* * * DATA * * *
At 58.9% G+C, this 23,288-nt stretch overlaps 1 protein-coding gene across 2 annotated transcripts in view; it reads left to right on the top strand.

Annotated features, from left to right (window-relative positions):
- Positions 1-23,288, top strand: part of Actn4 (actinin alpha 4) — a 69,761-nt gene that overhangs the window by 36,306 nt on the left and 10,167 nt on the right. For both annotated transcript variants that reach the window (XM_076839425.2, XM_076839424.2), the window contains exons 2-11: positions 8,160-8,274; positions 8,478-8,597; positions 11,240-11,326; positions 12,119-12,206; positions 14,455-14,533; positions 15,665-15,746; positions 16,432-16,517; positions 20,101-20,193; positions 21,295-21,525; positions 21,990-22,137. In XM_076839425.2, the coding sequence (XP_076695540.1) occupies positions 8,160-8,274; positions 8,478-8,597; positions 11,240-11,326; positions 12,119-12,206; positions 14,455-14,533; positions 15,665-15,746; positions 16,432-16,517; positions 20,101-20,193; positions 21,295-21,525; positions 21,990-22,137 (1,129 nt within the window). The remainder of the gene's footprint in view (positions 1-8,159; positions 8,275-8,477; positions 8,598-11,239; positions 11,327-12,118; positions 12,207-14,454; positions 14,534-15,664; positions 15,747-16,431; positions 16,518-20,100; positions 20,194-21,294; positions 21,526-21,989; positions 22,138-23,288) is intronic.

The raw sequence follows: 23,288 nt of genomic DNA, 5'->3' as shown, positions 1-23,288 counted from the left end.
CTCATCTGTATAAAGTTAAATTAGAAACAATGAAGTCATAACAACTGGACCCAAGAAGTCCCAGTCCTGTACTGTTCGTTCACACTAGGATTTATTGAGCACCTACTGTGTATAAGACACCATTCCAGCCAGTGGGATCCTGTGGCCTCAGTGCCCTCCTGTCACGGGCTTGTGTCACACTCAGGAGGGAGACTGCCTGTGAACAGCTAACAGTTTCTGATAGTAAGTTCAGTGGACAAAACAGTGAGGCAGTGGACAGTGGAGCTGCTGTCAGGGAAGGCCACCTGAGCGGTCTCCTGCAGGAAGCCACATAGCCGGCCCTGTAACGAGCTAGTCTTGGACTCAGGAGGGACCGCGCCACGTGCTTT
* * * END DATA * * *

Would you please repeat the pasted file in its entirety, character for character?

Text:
At 58.9% G+C, this 23,288-nt stretch overlaps 1 protein-coding gene across 2 annotated transcripts in view; it reads left to right on the top strand.

Annotated features, from left to right (window-relative positions):
- Positions 1-23,288, top strand: part of Actn4 (actinin alpha 4) — a 69,761-nt gene that overhangs the window by 36,306 nt on the left and 10,167 nt on the right. For both annotated transcript variants that reach the window (XM_076839425.2, XM_076839424.2), the window contains exons 2-11: positions 8,160-8,274; positions 8,478-8,597; positions 11,240-11,326; positions 12,119-12,206; positions 14,455-14,533; positions 15,665-15,746; positions 16,432-16,517; positions 20,101-20,193; positions 21,295-21,525; positions 21,990-22,137. In XM_076839425.2, the coding sequence (XP_076695540.1) occupies positions 8,160-8,274; positions 8,478-8,597; positions 11,240-11,326; positions 12,119-12,206; positions 14,455-14,533; positions 15,665-15,746; positions 16,432-16,517; positions 20,101-20,193; positions 21,295-21,525; positions 21,990-22,137 (1,129 nt within the window). The remainder of the gene's footprint in view (positions 1-8,159; positions 8,275-8,477; positions 8,598-11,239; positions 11,327-12,118; positions 12,207-14,454; positions 14,534-15,664; positions 15,747-16,431; positions 16,518-20,100; positions 20,194-21,294; positions 21,526-21,989; positions 22,138-23,288) is intronic.

The raw sequence follows: 23,288 nt of genomic DNA, 5'->3' as shown, positions 1-23,288 counted from the left end.
CTCATCTGTATAAAGTTAAATTAGAAACAATGAAGTCATAACAACTGGACCCAAGAAGTCCCAGTCCTGTACTGTTCGTTCACACTAGGATTTATTGAGCACCTACTGTGTATAAGACACCATTCCAGCCAGTGGGATCCTGTGGCCTCAGTGCCCTCCTGTCACGGGCTTGTGTCACACTCAGGAGGGAGACTGCCTGTGAACAGCTAACAGTTTCTGATAGTAAGTTCAGTGGACAAAACAGTGAGGCAGTGGACAGTGGAGCTGCTGTCAGGGAAGGCCACCTGAGCGGTCTCCTGCAGGAAGCCACATAGCCGGCCCTGTAACGAGCTAGTCTTGGACTCAGGAGGGACCGCGCCACGTGCTTT